THE Iron-stone Mines, lately opened in the banks of Calder, employ about 40 men; the greatest part of whom are under the direction of a few undertakers, who are paid, per ton of the stone, in proportion to the difficulties attending the working it. About 14 coal-hewers are employed in the coal-works, in the lands of Torrance, and Lickprivick. 

KILBRIDE has, for a long time past, been famous for one of the best frequented sheep markets in Scotland. It is held annually on the last Friday of May; and two first Fridays of June, old style. The Common, on which it is kept, was once very extensive: but, excepting a few acres, is now inclosed. There is, however, abundance of room for all the cattle that are brought to it. Forty, or fifty thousand sheep were, about the beginning of the present [18th] century, annually sold at this market: but the number is now reduced to about 3000. This reduction is owing chiefly to the great number of cattle, now bred in the Highlands. It is thought that Argyleshire is, by nature, better calculated for breeding sheep than the south country, about Muirkirk, Dumfries, &c. the latter, during several weeks in Winter, being frequently close, that is, entirely covered with snow: but the former is generally open, especially in the Glens, and sides of the Lochs, even in the greatest storms. 

THREE Fairs are yearly held in the village of Kilbride: one on the fourth Tuesday of June: another on the second Tuesday of August: and the third on the second Tuesday of November. A few cows are the chief article sold at them. The town is furnished with no fewer than 13 public houses. 

THE inhabitants, in general, are pretty healthy; although none of them have arrived at any uncommon degree of longevity. The disease that chiefly prevails among young people is the consumption. It is asserted that, till about a century ago, this malady was exceedingly rare, and seldom mortal. The distemper that proves most deadly to children is the small-pox. In summer, 1787, no fewer than 32 children, in the town and neighbourhood, were seized with that loathsome disease: 13 with difficulty recovered. Inoculation, the best remedy for that distemper, meets here with a very bad reception. Rooted prejudices, founded upon arguments, some of which are trifling, others absurd, have such a strong influence on the minds of the people, that they sit still, in sullen contentment, and see their children cut off in multitudes. It is to be hoped, that natural affection, and a sense of duty, will, at length, get the better of unreasonable prejudices; and that the period is approaching, when inoculation for the small-pox will be universally practised.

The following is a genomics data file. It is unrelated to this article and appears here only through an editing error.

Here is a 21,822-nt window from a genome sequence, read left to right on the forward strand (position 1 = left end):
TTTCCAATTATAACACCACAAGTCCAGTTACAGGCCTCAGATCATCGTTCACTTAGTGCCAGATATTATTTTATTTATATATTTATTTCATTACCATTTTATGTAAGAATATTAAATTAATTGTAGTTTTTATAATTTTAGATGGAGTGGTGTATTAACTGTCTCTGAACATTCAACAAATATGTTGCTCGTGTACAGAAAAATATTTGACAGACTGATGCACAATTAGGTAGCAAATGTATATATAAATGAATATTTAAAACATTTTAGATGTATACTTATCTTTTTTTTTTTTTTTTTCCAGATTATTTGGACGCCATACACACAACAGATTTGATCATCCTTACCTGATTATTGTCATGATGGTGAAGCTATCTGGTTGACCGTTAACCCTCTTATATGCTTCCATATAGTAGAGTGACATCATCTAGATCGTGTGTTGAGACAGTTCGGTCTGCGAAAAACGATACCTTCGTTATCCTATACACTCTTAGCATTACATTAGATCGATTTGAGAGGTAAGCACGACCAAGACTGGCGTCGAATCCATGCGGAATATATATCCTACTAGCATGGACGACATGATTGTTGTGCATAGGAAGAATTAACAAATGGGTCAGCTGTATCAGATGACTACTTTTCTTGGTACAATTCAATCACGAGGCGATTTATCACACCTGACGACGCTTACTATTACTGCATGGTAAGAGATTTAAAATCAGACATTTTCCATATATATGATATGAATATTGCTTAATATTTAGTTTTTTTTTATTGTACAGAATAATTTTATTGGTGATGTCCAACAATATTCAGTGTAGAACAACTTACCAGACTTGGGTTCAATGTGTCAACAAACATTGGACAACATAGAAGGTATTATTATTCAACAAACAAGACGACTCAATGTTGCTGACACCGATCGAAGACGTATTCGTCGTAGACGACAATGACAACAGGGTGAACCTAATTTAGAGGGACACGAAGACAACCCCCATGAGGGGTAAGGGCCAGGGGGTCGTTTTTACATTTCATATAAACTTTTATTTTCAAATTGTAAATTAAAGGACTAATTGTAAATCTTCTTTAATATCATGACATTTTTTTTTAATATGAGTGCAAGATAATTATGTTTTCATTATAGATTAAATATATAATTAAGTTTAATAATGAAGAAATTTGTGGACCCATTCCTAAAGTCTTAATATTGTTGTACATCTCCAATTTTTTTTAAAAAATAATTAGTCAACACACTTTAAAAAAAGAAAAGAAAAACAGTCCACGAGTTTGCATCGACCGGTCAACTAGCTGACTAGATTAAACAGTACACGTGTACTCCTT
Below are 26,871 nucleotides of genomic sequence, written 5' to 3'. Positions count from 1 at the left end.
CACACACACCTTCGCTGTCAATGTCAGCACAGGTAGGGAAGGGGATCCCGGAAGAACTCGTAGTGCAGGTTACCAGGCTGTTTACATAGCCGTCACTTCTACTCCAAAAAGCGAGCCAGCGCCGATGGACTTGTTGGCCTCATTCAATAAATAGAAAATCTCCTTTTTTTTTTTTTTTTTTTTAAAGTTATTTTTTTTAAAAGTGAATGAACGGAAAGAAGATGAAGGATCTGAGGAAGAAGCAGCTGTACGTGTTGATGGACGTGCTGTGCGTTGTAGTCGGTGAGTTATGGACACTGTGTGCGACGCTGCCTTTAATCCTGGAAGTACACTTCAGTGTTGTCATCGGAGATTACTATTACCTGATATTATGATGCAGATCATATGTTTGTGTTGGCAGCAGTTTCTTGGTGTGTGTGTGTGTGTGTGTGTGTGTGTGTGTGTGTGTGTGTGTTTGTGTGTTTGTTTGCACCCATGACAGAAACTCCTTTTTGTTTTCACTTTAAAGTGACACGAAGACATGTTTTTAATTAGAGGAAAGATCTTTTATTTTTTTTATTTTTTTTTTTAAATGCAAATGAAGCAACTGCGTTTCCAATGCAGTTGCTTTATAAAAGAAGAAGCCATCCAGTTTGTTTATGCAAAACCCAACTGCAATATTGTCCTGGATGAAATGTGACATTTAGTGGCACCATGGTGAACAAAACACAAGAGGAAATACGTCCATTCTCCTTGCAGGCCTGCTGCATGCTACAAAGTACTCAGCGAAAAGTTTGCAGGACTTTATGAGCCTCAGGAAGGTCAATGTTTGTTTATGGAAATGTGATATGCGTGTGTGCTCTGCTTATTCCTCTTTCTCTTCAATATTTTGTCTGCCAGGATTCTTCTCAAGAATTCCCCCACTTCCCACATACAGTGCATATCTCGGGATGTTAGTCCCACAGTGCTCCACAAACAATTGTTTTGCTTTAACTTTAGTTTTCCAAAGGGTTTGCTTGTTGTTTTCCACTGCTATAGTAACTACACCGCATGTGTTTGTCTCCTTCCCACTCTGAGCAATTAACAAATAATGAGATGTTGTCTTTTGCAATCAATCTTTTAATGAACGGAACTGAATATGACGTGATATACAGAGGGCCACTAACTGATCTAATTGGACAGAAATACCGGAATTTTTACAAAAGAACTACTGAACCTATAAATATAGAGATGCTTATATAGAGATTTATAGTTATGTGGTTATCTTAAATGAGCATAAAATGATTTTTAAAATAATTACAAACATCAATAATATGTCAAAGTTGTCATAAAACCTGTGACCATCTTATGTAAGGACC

THE method of conducting funerals stands in great need of amendment. It is tedious, expensive, and laborious. The whole neighbourhood, commonly, is warned to attend at a certain hour; yet little attention is paid to the time. A great company of men and women meet at the place appointed, and are entertained with ale, spirits, and short-bread: in some wealthy families wine is also used. The corpse is usually carried on spokes; which circumference, from the badness, &c. of the roads, makes the service exceedingly unpleasant. Although all agree, that a reformation, in this respect, is necessary, yet, on account of being thought singular, few are willing to set an example.